Keeping It Real by Zig Zag Claybourne

Posted on July 10, 2013

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Zig ZagI’m not sure where the ghetto is that folks think is so fabulous, but it needs to print out travel brochures. And it’s safe to say we can stop trying to be hard. Ice Cube is on his seventeenth family comedy. Ice T has a relationship reality show. LL Cool J is trying to outdo Rihanna as country music’s go-to “black friend.” Rap, street, urban — the harder the better means mo’ money, mo’ money. And we fall for that. That’s how we got Jay-Z.

Being “hard,” however, is a caricature. It takes the broadest strokes possible (“to be hard you must…”), forms a plastic mold, and locks the mind inside a toy life that folks pick up and play with. It’s a decades-long joke passed from generation to generation. Comedy, however, is all about timing, and there’s nothing humorous about a joke that takes that long.

Black folks need laughter. It’s not only the best medicine, it’s the best preventative. Laughter, the kind that comes from the soul, not from being nervous that the truth might be nearer than you’re comfortable with, is a vitamin straight to the brain. Laughter chases thugs into a corner and tickles them. Go ahead, trap a thug in a corner and tickle him (with police back up if necessary). It’s a beautiful thing.

Neon Temples came to me as a character with the question: what can we learn from street fare? Plenty, but if viewed right some of it might be useful. Since the messages from the School of Hard Knocks are that: women are strictly for sex (a notion also held by conservative politicians. Hmm, there’re connections everywhere); money is the only solution; misconstruing Malcolm X makes a criminal a hero, I wanted to mix all that ridiculousness into one easily accessed, clear package so we could see it for what it is, laugh at it, and move on. So I sat at the computer and let music hit me for a minute wondering where Neon Lights needed to go and how it would get there. Rufus with Chaka Khan poured out. “He’s on his way, he’s goin’ to Hollywood, he’s bussin’ it to Hollywood.” And that was it right there. Neon lights and plastic dreams. Distractions from real life. “Caught in the blinking neon of Hollywood…” When Chaka sang that back in the day it was a call to keep it real. Hollywood’s dreams are plastic and full of bright, empty light. Real dreams flow from the inside out, not the outside in. And too many of our folks are told they shouldn’t have real dreams. Sometimes it’s to their faces. Sometimes it’s as slick and sneaky as the things we are told are entertainment. No matter the medium, that’s a poisonous message.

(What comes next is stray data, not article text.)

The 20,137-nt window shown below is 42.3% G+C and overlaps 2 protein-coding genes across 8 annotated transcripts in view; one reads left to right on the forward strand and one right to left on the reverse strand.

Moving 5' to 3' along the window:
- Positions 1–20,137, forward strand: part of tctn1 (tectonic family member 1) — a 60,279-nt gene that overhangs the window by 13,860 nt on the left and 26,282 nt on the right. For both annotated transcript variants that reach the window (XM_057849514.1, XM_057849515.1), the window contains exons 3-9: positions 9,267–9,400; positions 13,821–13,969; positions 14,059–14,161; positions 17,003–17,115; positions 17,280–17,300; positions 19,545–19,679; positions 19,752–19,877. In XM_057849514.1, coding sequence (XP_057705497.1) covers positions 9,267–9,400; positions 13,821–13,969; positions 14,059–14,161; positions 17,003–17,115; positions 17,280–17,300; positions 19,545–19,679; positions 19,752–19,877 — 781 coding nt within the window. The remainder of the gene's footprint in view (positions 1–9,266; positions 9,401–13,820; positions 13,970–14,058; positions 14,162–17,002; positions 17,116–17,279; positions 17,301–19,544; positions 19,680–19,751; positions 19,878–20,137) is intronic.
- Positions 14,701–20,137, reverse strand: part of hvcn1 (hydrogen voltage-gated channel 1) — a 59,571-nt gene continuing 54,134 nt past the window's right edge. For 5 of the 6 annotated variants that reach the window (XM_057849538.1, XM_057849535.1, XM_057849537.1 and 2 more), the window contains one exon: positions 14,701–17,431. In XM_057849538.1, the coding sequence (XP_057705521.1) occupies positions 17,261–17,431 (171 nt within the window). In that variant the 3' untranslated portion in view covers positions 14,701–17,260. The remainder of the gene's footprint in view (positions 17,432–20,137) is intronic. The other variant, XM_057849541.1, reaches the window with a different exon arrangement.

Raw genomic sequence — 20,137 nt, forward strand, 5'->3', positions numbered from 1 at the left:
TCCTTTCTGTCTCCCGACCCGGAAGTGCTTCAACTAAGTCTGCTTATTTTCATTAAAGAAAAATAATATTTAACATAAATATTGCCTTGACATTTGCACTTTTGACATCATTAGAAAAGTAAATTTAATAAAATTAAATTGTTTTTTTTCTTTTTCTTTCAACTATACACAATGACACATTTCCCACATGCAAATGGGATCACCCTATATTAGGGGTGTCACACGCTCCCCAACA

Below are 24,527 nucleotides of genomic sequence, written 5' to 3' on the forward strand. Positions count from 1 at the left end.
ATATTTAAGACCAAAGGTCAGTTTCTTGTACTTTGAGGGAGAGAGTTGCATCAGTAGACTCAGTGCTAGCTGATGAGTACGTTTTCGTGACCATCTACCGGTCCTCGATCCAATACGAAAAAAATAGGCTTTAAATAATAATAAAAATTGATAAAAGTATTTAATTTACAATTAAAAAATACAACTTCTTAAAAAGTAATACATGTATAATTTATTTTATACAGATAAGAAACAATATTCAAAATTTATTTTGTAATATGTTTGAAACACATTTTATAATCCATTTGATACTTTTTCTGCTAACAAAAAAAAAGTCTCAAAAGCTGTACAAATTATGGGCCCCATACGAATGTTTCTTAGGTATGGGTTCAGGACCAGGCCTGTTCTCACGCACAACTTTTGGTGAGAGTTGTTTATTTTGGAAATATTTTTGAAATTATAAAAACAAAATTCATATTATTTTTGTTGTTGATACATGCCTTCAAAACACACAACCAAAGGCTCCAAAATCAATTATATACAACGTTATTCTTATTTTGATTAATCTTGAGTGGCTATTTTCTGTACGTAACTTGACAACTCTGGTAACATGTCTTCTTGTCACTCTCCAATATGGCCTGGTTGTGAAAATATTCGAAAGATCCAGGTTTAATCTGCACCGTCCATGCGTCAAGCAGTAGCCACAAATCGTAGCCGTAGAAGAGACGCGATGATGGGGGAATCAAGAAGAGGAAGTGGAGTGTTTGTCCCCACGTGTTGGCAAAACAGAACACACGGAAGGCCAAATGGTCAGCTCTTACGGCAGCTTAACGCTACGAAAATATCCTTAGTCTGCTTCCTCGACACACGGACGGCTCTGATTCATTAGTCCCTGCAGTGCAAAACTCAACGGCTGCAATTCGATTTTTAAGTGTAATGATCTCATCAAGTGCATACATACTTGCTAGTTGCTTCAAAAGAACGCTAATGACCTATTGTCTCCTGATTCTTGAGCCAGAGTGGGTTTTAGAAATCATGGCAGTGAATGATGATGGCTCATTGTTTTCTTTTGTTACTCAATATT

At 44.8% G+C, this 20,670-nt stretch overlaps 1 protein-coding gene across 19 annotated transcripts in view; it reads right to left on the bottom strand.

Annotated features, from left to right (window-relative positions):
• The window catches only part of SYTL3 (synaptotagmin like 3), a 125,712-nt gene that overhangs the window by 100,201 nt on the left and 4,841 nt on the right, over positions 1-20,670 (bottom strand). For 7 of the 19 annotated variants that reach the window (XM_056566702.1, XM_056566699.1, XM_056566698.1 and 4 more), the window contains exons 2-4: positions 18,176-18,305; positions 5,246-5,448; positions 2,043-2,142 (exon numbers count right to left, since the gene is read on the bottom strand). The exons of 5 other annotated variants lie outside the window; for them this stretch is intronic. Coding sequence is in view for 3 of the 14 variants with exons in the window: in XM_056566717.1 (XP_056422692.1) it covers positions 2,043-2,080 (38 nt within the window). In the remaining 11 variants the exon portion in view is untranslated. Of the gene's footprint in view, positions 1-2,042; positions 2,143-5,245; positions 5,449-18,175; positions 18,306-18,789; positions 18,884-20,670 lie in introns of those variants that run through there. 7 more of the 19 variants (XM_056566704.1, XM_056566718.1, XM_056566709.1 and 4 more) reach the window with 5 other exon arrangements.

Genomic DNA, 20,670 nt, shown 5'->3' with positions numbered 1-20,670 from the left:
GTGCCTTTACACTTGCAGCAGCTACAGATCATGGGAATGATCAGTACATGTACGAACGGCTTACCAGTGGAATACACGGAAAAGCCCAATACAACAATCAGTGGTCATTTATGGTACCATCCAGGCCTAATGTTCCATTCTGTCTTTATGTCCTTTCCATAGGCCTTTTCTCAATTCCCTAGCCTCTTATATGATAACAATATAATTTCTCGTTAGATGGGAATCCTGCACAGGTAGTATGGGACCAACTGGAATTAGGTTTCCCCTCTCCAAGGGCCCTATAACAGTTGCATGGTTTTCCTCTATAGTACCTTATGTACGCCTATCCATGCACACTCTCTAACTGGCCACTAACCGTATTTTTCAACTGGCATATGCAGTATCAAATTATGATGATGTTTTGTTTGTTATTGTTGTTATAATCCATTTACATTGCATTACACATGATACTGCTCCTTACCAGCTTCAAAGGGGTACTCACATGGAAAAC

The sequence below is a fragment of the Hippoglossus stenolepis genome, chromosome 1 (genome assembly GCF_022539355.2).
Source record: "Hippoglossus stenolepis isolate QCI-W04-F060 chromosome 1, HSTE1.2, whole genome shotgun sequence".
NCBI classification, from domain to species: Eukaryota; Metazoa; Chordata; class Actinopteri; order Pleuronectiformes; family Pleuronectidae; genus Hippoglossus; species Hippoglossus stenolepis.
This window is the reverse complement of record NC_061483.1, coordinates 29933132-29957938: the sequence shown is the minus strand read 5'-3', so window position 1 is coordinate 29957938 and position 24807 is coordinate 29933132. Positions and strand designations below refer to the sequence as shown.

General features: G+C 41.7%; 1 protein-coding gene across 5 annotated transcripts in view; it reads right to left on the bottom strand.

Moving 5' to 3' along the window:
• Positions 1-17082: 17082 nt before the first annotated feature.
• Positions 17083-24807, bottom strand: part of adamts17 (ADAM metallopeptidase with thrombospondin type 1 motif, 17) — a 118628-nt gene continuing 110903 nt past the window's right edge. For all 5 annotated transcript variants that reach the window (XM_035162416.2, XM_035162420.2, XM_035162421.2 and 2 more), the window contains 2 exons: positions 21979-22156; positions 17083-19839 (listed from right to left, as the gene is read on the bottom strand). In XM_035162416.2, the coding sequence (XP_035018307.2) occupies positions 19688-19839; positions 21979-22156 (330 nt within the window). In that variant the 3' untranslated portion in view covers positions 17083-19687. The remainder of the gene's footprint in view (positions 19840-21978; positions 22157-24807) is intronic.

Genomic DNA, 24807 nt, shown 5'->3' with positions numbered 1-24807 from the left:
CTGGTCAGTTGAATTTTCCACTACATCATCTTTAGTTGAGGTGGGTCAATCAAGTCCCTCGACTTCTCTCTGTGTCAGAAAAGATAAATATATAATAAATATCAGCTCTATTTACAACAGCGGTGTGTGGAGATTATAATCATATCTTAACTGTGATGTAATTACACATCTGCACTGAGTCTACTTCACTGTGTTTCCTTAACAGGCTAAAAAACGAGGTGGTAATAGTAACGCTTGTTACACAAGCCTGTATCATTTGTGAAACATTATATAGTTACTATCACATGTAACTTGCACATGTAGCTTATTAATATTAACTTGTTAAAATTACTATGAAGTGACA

A ghetto’s not a place till it’s a state of mind.

If you ask anybody what’s “African American” publishing, odds are they’ll just hook their thumb over their shoulder toward the Urban table and keep moving. And that table is fine in and of itself. It’s the moving that’s a problem. Writers don’t do readers any favors serving up twigs from the backyard tree and calling them neckbones. There’s no meal in genre writing that’s rehashed a million times over. Readers don’t do themselves any favors limiting themselves to work that is quick, fast and easy. People may want to see themselves in ‘The Thug and I, Part 6’ for a sense of validation and power, but it’s easy for gatekeepers to slide illusion in place of power. Next time a mighty lion roars at the zoo, count how many people stand around calmly sipping their Mountain Dew.

Right now the joke in publishing is that if you truly want an “ethnic” book to be a blockbuster, let a white person write it. Is that really the kind of help we need? Black-owned publishing houses should be as well-known and respected as any Random House or Harper Collins, with rich rosters of authors and material. There’s room at the table for grit, crime, drama, romance, sci fi, fantasy…and laughter. I think we can all get an amen on that. EVERYBODY could use some healthy laughter on the printed page these days. Just so long as we’re laughing at the joke and not with the joke, particularly when the joke in the publishing world is on us. Yes, there’s crime, yes, there’s drugs, gangs and more violence than anybody ever needs in our communities, but those are not what define us. There really truly is no such thing as a thug. Just actors on lonely stages. Same with hoochies: when you sit in the makeup chair and learn your lines, you feel obligated to take the stage and do your best to win that award. Read it, but don’t be it, and you’ll find that in not being it, you won’t want to read it. If you look at reading as a meal, you might just want to sample something else on the old mental menu.

I hear Toni Morrison goes great with wine.

Zig Zag Claybourne is the author of the street comedy Neon Lights, ebook available via Amazon and Barnes & Noble, and print via Amazon and this link https://www.createspace.com/4238020

My blog: http://thingsididatworktoday.blogspot.com/

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